Re-lighting St Andrew’s United Reformed Church.

A recent project we have been working alongside with Nigel Lewis to re-light St Andrew’s United Reformed Church. Thank you to Nigel for this fantastic write up! 

St Andrew’s United Reformed Church, often referred to as St Andrew’s Frognal, is perched on a hill on the junction of busy Finchley Road and Frognal Lane, Hampstead, London. It is placed so high that from the road it is easy to miss, but this is one of the highest churches in London and can be seen for miles around. Built in 1897 as a Presbyterian church, it was originally set with hanging chandeliers of candles, later gas, later still electric light. It boasts a stunning array of stained glass windows, a robust and deeply set architectural structure and a grand set of steps from the road.

I first knew the church due to the opera company that resides there, Brent Opera. I became resident lighting designer to Brent Opera about ten years ago, and twice a year I lit their productions. The spanner in my designs was always the house-lights, a series of five high bay discharge metal halide lamps, more akin to industrial installations. Not only did they require warm-up time and lack a hot restrike, but at 35mtrs high, required specialised access equipment and an operator to change a lamp. For over a year the church managed on just two working lamps due to the prohibitive cost of changing the lamps. When it came to an interval in a production it was necessary for the audience to wait for the discharge lamps to warm up before safely moving from their seats.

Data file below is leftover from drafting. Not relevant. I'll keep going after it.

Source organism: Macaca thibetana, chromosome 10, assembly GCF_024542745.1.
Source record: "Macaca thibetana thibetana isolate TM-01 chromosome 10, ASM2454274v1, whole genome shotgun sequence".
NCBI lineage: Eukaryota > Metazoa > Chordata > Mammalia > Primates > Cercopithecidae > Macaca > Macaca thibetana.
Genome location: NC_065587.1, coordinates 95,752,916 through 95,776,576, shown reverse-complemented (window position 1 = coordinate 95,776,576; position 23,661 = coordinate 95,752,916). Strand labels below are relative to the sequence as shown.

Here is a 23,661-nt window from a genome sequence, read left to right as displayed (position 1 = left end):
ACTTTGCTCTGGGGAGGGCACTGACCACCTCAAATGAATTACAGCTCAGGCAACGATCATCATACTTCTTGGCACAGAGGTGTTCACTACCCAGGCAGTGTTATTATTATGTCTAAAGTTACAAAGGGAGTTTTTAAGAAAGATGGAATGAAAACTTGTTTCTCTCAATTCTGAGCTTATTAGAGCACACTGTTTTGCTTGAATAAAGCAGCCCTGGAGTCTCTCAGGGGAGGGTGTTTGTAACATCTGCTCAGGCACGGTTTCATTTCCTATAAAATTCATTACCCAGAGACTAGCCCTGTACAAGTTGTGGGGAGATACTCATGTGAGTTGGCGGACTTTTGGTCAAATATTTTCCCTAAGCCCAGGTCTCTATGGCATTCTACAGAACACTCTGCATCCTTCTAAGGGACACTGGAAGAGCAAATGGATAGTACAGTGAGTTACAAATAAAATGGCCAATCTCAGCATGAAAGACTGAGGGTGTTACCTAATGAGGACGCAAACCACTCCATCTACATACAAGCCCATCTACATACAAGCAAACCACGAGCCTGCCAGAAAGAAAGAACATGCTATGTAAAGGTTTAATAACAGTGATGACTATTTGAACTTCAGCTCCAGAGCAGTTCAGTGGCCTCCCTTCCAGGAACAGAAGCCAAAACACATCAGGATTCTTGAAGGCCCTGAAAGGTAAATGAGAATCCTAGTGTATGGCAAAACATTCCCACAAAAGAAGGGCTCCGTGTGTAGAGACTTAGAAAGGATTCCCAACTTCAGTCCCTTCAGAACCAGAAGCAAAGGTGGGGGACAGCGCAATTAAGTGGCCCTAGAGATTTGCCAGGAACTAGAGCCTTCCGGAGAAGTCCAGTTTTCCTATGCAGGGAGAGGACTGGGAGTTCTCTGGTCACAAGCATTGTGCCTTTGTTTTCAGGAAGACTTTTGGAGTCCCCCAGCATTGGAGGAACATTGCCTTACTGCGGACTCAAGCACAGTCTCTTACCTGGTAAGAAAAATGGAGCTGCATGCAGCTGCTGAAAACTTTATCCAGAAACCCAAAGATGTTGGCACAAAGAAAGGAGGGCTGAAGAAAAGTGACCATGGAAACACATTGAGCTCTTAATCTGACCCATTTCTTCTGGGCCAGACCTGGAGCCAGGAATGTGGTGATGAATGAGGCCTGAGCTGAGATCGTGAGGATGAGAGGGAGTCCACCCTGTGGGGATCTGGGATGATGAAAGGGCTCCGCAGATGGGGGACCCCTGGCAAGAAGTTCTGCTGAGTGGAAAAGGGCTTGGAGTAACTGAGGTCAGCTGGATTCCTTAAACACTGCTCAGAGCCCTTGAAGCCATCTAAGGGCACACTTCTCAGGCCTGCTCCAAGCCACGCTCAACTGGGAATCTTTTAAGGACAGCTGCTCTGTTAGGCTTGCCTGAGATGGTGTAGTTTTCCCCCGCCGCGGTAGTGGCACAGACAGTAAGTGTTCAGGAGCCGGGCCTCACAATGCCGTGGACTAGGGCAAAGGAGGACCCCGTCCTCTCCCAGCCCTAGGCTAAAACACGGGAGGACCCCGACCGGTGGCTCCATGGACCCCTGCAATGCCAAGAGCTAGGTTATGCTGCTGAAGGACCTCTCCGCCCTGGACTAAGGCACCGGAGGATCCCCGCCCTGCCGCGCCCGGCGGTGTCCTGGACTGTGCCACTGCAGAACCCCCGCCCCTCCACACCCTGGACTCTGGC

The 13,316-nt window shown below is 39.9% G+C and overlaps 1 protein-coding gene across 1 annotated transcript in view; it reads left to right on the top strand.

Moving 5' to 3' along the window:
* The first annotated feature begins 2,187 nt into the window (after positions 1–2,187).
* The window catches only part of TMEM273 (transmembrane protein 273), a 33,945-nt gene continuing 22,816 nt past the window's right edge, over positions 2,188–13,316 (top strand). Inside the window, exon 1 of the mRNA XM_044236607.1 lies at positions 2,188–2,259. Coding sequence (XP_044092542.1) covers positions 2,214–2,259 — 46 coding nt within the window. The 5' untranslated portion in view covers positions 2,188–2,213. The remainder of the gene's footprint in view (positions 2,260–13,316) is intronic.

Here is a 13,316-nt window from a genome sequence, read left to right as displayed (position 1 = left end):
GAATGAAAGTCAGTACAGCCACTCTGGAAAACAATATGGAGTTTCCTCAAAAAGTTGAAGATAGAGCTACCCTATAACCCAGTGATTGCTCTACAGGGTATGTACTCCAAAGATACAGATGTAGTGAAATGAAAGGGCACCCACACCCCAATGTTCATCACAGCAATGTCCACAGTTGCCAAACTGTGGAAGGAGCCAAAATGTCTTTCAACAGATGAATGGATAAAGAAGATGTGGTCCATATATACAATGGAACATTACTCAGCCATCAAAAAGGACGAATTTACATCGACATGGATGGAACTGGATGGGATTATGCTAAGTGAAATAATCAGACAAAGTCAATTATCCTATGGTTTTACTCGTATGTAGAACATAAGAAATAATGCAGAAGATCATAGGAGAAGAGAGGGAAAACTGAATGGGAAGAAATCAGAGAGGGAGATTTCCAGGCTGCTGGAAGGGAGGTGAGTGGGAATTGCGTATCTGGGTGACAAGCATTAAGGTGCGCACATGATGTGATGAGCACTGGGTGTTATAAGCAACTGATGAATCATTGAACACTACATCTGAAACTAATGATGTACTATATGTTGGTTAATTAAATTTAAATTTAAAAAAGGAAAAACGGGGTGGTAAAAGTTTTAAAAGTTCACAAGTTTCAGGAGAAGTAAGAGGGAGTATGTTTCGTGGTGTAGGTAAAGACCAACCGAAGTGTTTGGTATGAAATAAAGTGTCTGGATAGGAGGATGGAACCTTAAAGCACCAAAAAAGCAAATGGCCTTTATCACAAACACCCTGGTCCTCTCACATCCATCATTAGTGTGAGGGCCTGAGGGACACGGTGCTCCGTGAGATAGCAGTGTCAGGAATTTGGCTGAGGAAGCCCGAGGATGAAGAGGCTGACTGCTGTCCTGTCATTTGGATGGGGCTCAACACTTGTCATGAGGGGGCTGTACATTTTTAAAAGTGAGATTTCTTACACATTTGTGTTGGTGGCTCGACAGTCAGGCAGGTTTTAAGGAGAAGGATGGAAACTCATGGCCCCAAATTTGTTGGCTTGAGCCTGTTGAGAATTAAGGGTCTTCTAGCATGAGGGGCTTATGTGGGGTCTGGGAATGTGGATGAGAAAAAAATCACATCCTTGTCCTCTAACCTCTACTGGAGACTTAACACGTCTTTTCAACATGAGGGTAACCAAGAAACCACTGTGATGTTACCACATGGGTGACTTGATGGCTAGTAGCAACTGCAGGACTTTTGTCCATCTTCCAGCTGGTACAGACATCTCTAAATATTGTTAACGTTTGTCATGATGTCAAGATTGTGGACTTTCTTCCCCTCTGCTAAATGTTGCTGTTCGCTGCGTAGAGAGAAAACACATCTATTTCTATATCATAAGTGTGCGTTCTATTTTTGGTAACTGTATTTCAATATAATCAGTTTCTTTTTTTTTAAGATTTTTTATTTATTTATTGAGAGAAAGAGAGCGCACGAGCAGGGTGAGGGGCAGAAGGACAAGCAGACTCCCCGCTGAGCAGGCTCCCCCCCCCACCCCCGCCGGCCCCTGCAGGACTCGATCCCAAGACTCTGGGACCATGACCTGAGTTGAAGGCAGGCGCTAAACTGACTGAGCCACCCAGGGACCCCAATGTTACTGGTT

The steep outside steps were unlit and the ageing congregation found it difficult to see the steps in the winter months.

I was approached by the church committee to provide a proposal to carry out a complete re-light of the church. I am a theatre lighting designer, but had carried out a few architectural designs over the years, so I undertook a piece of research to find the best possible lighting solution for the church. The main brief from the church was ‘We need to be able to see’. My main concern was the high colour temperature of the metal halide lighting, and the lack of depth and character of the architectural features this caused. The one piece of research I didn’t need to worry about was the lighting manufacturer, I had used Collingwood products previously and knew this was lighting made to last, and that their expertise would provide me with the information I needed to put a proposal together.

My first proposal was presented to the church committee a year prior to installation, we gathered on a cold winter’s evening in the church and I presented my design, along with an idea of costings. After several months it became apparent that the Synod would need to be involved in these decisions because the church was subject to a grade II listing and we had to be very careful about how we applied new lighting to the fabric of the church, most importantly no cables should be on view.


Collingwood FL200 LED Floodlight